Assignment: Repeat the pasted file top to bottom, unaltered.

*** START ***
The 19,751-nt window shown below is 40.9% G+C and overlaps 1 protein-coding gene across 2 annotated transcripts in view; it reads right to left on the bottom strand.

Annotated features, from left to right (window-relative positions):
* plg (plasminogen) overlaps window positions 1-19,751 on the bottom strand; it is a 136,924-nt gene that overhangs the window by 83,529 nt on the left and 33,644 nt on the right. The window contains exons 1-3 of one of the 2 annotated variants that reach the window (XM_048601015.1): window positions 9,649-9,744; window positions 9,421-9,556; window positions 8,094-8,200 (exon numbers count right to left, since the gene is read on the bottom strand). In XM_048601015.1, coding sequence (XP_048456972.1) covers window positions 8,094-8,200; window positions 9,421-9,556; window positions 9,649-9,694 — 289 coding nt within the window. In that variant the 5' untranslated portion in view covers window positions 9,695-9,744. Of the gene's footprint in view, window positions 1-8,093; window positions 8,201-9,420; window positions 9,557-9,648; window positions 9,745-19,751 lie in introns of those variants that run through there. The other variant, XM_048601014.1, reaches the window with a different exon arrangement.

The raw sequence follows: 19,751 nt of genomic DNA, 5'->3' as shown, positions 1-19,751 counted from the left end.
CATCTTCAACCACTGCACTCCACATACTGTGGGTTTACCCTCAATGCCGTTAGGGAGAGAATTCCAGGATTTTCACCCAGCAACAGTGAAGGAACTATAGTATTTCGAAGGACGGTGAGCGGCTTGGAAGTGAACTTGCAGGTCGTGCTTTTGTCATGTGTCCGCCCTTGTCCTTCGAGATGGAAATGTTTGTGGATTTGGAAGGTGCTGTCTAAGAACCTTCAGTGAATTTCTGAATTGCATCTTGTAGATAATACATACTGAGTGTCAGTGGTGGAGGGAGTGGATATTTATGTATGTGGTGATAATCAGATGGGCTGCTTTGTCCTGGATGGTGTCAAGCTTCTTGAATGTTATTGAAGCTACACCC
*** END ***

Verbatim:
The 19,751-nt window shown below is 40.9% G+C and overlaps 1 protein-coding gene across 2 annotated transcripts in view; it reads right to left on the bottom strand.

Annotated features, from left to right (window-relative positions):
* plg (plasminogen) overlaps window positions 1-19,751 on the bottom strand; it is a 136,924-nt gene that overhangs the window by 83,529 nt on the left and 33,644 nt on the right. The window contains exons 1-3 of one of the 2 annotated variants that reach the window (XM_048601015.1): window positions 9,649-9,744; window positions 9,421-9,556; window positions 8,094-8,200 (exon numbers count right to left, since the gene is read on the bottom strand). In XM_048601015.1, coding sequence (XP_048456972.1) covers window positions 8,094-8,200; window positions 9,421-9,556; window positions 9,649-9,694 — 289 coding nt within the window. In that variant the 5' untranslated portion in view covers window positions 9,695-9,744. Of the gene's footprint in view, window positions 1-8,093; window positions 8,201-9,420; window positions 9,557-9,648; window positions 9,745-19,751 lie in introns of those variants that run through there. The other variant, XM_048601014.1, reaches the window with a different exon arrangement.

The raw sequence follows: 19,751 nt of genomic DNA, 5'->3' as shown, positions 1-19,751 counted from the left end.
CATCTTCAACCACTGCACTCCACATACTGTGGGTTTACCCTCAATGCCGTTAGGGAGAGAATTCCAGGATTTTCACCCAGCAACAGTGAAGGAACTATAGTATTTCGAAGGACGGTGAGCGGCTTGGAAGTGAACTTGCAGGTCGTGCTTTTGTCATGTGTCCGCCCTTGTCCTTCGAGATGGAAATGTTTGTGGATTTGGAAGGTGCTGTCTAAGAACCTTCAGTGAATTTCTGAATTGCATCTTGTAGATAATACATACTGAGTGTCAGTGGTGGAGGGAGTGGATATTTATGTATGTGGTGATAATCAGATGGGCTGCTTTGTCCTGGATGGTGTCAAGCTTCTTGAATGTTATTGAAGCTACACCC